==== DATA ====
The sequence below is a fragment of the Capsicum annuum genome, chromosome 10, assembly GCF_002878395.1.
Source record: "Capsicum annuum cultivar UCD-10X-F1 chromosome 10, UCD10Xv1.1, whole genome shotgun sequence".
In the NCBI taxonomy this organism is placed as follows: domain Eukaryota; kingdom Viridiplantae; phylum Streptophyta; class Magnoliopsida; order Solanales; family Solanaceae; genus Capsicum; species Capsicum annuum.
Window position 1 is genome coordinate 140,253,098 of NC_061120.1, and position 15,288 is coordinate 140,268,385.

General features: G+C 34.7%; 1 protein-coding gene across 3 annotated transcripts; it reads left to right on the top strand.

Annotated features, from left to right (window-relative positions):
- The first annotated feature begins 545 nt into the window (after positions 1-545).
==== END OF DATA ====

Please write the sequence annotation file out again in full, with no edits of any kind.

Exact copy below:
The sequence below is a fragment of the Capsicum annuum genome, chromosome 10, assembly GCF_002878395.1.
Source record: "Capsicum annuum cultivar UCD-10X-F1 chromosome 10, UCD10Xv1.1, whole genome shotgun sequence".
In the NCBI taxonomy this organism is placed as follows: domain Eukaryota; kingdom Viridiplantae; phylum Streptophyta; class Magnoliopsida; order Solanales; family Solanaceae; genus Capsicum; species Capsicum annuum.
Window position 1 is genome coordinate 140,253,098 of NC_061120.1, and position 15,288 is coordinate 140,268,385.

General features: G+C 34.7%; 1 protein-coding gene across 3 annotated transcripts; it reads left to right on the top strand.

Annotated features, from left to right (window-relative positions):
- The first annotated feature begins 545 nt into the window (after positions 1-545).